Wednesday, January 11, 2012

How Much is Enough?

Back in the swing of things, I hope. Well, I am going to get right to it.

As you know, I am going to start lecturing. Every day I think of another way to relay my message about being conservative. I know that money drives people.”I might not make enough if I do this kind of dentistry.” What am I going to say to these people? If you are doing a lot of crowns, you are going to stop? I have to be able to tell them that they can make enough money.

But how much money is enough money? I went to the ADA's research center; they have all this data put together that they will email to you or that you can just look up, and it’s free: I looked up what people make. I figured if someone is doing a bunch of crowns and is making $310,000 and I tell him that the average income of a dentist in his/her area is $180,000, they might see things a little clearer.

If I know the average salary in my region of the country is $179,920 and a dentist is making $250,000, “how much is enough" gets put into perspective. I know, I know. Your pathologist friend is making a lot more than you but guess what. You are not a pathologist, get over it. (That is a shout out for Connie.) Now that this is established, I will go to the numbers.

There is no question that doing fillings is harder on the body than doing a crown. There is no question that you need to do fillings on many more teeth to make the same kind of money that you make doing crowns. Personally, I don't hesitate to do a filling because I believe that it is the best thing for the patient (it is my job as a presenter to possibly get them to agree with me).

Let’s break this down. I schedule 90 minutes for a crown Temporary time is included in this. Then the cementation appointment is usually 30 minutes. So I have two hours in this procedure, and I charge $1200 for a crown. That is easy math: $600 an hour. But don't forget the $200-$275 it takes to make the thing, and then the impression materials. So we’re down to what, about $475 an hour?

Now, all you non-dental people, don't get all crazy. These numbers look great, but don't forget all the insurance we carry, the rent, the employee wages, the employee benefits, electricity, supplies, etc. I am not saying it is bad, but we don't make $475 an hour. I am letting you see behind the curtain. If I get lots of nasty comments, then I won't ever write stuff like this.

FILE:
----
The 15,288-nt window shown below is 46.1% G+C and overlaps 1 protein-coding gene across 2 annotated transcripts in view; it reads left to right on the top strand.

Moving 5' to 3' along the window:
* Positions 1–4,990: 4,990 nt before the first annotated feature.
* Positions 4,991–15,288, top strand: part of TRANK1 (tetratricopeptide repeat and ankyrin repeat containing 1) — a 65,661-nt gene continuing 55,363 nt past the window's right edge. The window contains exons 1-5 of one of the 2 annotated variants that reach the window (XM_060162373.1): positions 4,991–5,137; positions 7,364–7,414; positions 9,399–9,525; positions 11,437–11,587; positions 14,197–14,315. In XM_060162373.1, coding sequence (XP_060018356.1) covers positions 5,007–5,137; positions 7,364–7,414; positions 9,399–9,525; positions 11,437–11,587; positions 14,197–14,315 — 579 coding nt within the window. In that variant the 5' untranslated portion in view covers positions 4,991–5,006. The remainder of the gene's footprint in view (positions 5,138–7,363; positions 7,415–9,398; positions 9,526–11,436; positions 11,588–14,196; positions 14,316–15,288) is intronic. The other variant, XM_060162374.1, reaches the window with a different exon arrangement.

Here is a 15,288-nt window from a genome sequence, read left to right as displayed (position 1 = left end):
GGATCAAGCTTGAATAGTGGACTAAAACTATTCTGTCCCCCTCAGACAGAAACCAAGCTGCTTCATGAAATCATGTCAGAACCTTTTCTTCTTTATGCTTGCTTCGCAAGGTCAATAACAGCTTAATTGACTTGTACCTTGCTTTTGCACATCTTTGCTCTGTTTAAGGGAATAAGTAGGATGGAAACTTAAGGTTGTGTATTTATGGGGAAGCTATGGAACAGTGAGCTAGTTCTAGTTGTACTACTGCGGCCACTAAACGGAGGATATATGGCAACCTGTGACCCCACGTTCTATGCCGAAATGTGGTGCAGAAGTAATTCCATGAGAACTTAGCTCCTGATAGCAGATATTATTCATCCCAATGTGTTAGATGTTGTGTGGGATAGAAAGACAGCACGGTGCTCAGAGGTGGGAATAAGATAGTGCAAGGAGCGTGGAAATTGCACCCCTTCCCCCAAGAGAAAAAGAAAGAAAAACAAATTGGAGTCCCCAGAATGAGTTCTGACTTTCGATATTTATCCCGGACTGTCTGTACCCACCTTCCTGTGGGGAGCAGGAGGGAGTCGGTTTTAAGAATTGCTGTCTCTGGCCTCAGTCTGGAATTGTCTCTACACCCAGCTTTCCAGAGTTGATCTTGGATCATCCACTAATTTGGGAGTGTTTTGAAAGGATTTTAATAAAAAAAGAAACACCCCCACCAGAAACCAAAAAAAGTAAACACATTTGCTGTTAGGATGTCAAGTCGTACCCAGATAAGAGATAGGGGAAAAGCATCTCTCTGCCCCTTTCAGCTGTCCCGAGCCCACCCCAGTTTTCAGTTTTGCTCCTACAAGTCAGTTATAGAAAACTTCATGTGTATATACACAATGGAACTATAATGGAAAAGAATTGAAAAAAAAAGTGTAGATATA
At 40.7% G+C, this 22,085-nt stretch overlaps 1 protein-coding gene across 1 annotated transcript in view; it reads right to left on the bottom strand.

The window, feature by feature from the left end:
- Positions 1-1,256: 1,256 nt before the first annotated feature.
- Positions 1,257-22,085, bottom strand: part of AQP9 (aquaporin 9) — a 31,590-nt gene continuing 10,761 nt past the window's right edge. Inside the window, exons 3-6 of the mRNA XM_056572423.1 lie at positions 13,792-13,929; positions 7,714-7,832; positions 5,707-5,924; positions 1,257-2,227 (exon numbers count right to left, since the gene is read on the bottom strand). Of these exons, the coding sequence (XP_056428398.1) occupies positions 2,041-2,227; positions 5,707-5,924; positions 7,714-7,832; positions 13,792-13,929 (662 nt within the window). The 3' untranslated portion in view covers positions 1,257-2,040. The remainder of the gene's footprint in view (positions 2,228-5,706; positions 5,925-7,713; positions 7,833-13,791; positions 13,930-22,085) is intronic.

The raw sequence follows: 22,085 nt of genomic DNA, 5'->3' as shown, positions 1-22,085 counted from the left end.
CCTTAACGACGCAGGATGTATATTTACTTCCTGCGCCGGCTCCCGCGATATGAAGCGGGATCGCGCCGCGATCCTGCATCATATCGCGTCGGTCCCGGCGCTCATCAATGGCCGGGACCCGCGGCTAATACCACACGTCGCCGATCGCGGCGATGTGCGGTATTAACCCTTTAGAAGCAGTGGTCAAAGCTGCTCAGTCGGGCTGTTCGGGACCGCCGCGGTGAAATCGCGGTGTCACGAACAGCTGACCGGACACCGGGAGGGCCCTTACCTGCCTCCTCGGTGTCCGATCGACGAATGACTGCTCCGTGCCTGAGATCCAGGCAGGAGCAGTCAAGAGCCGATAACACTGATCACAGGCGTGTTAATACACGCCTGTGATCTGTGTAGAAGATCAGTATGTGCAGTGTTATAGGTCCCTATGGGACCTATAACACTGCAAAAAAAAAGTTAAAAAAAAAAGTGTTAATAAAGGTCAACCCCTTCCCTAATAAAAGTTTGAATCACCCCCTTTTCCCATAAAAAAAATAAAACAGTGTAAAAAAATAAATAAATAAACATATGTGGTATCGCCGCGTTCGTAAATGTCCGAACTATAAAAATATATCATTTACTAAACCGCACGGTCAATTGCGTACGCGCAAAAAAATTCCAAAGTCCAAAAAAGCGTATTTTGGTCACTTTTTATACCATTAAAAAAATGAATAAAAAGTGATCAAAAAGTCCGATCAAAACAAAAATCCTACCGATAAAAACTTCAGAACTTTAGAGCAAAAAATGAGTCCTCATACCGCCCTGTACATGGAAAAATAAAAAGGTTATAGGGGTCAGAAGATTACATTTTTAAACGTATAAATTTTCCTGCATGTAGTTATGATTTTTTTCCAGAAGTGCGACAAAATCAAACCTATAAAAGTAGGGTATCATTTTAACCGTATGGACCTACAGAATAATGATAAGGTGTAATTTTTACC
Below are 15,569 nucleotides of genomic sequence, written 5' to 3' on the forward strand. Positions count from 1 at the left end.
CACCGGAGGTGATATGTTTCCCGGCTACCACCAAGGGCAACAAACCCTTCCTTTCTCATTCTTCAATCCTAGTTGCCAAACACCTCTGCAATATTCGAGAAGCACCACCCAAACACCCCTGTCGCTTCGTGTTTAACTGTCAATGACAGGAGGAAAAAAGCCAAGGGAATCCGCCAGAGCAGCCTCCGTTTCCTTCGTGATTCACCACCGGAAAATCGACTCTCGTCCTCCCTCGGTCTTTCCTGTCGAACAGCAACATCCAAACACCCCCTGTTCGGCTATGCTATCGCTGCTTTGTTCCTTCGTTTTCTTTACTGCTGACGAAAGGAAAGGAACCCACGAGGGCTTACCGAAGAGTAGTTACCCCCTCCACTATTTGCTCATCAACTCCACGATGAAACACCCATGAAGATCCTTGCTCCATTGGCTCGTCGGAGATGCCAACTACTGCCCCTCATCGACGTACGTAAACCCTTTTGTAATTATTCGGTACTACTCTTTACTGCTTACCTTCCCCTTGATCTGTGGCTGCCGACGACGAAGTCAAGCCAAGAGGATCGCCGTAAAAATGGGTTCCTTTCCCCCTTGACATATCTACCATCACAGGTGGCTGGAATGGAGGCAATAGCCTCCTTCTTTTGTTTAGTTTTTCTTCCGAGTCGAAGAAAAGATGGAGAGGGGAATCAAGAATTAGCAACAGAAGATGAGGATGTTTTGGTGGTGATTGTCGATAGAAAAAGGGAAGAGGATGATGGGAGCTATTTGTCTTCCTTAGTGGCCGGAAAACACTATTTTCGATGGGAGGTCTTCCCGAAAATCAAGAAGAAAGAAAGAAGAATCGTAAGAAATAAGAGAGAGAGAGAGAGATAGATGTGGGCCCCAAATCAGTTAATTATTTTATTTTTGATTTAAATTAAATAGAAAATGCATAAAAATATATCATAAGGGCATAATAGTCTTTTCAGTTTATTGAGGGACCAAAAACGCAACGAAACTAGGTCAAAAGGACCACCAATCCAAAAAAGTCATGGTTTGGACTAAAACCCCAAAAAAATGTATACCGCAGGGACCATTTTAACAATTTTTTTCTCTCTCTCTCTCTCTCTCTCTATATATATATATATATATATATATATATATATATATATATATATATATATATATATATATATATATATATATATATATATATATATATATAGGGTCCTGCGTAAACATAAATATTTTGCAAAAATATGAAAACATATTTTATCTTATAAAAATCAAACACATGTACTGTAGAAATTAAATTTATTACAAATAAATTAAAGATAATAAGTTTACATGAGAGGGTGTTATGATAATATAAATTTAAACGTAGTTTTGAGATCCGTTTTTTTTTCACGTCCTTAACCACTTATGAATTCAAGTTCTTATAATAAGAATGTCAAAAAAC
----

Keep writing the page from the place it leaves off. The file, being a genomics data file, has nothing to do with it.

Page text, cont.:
Let’s compare this to fillings. On Friday, I did a photo shoot with one patient. It was a perfect example of what we could do with fillings. I took photos of all the stuff we did, of the teeth, and I also took pictures of the clock.

It was a 2 p.m. appointment: 3-MO, 4-MOD, 5-DO. After some normal pleasantries, we got going at about 2:06. Injections and then drilling. I have to admit: these were easy. The fillings were breaking down, but there wasn't too much decay or real breakdown. I took out the amalgams and decay and took pictures at 2:18. Fill 'er up, take pictures. 2:32. Clean-up, finishing, polishing, check occlusion, repolish and then seal. Take pictures. 2:41. They turned out great.

I will say it took 45 minutes. I usually don't schedule this tight so I think his appointment was probably an hour (maybe a little more). But for this exercise, let’s say an hour. In my office, this is $240, $280 and $240 for a total of $760. There was no lab bill, just some supply cost (not as much as impression material). So basically, $760 an hour. Okay, maybe all fillings are not that easy. I did a DO and an MOL this morning that took me 90 minutes. That is $520, which is about $350 an hour. So fillings might range from $346 to $760 an hour.

What if the patient only needs one filling? I usually book 30-40 minutes for one filling. It doesn't take me that long, but I allow time for greeting, anesthetic, filling, polishing, saying good-bye. The minimum filling appointment is 30 minutes. Sometimes it might be a facial filling for $180. Say you do that all day. That is 16 half an hour appointments doing 16 facial fillings. This is a $2,900 day. But don't forget you have broken the rooms down 16 times and you may have had a decent production day, but you are dog tired and your assistant is really ticked at you. I guess there are worse things we could do.

All this to say that fillings are, and can be, profitable. Trust me, I am telling you this from experience.